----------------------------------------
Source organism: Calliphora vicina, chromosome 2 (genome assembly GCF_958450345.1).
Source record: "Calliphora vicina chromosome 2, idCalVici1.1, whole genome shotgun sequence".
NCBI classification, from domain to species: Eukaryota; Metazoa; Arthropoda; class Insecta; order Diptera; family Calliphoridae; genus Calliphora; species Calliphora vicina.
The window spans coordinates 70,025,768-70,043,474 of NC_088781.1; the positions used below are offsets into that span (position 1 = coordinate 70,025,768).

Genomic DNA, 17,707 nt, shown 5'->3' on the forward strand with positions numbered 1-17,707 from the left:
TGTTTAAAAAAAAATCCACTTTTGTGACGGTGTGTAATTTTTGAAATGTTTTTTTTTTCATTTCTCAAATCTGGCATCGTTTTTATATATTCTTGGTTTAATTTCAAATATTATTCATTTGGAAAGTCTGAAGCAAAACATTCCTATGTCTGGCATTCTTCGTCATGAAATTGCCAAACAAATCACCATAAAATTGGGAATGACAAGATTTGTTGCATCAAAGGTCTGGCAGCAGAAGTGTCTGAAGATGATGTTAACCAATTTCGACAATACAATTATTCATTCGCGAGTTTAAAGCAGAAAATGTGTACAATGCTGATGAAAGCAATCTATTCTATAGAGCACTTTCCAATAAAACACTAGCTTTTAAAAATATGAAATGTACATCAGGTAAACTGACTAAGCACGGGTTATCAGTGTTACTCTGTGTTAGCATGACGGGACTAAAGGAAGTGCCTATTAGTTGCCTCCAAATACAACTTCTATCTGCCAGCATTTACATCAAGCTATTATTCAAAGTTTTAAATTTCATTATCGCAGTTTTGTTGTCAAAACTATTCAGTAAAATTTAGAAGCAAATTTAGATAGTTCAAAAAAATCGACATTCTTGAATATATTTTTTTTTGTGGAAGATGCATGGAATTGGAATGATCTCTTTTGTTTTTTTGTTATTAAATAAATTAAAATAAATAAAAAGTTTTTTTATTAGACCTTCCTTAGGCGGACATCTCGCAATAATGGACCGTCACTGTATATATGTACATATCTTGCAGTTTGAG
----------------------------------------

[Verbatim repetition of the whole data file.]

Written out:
Source organism: Calliphora vicina, chromosome 2 (genome assembly GCF_958450345.1).
Source record: "Calliphora vicina chromosome 2, idCalVici1.1, whole genome shotgun sequence".
NCBI classification, from domain to species: Eukaryota; Metazoa; Arthropoda; class Insecta; order Diptera; family Calliphoridae; genus Calliphora; species Calliphora vicina.
The window spans coordinates 70,025,768-70,043,474 of NC_088781.1; the positions used below are offsets into that span (position 1 = coordinate 70,025,768).

Genomic DNA, 17,707 nt, shown 5'->3' on the forward strand with positions numbered 1-17,707 from the left:
TGTTTAAAAAAAAATCCACTTTTGTGACGGTGTGTAATTTTTGAAATGTTTTTTTTTTCATTTCTCAAATCTGGCATCGTTTTTATATATTCTTGGTTTAATTTCAAATATTATTCATTTGGAAAGTCTGAAGCAAAACATTCCTATGTCTGGCATTCTTCGTCATGAAATTGCCAAACAAATCACCATAAAATTGGGAATGACAAGATTTGTTGCATCAAAGGTCTGGCAGCAGAAGTGTCTGAAGATGATGTTAACCAATTTCGACAATACAATTATTCATTCGCGAGTTTAAAGCAGAAAATGTGTACAATGCTGATGAAAGCAATCTATTCTATAGAGCACTTTCCAATAAAACACTAGCTTTTAAAAATATGAAATGTACATCAGGTAAACTGACTAAGCACGGGTTATCAGTGTTACTCTGTGTTAGCATGACGGGACTAAAGGAAGTGCCTATTAGTTGCCTCCAAATACAACTTCTATCTGCCAGCATTTACATCAAGCTATTATTCAAAGTTTTAAATTTCATTATCGCAGTTTTGTTGTCAAAACTATTCAGTAAAATTTAGAAGCAAATTTAGATAGTTCAAAAAAATCGACATTCTTGAATATATTTTTTTTTGTGGAAGATGCATGGAATTGGAATGATCTCTTTTGTTTTTTTGTTATTAAATAAATTAAAATAAATAAAAAGTTTTTTTATTAGACCTTCCTTAGGCGGACATCTCGCAATAATGGACCGTCACTGTATATATGTACATATCTTGCAGTTTGAG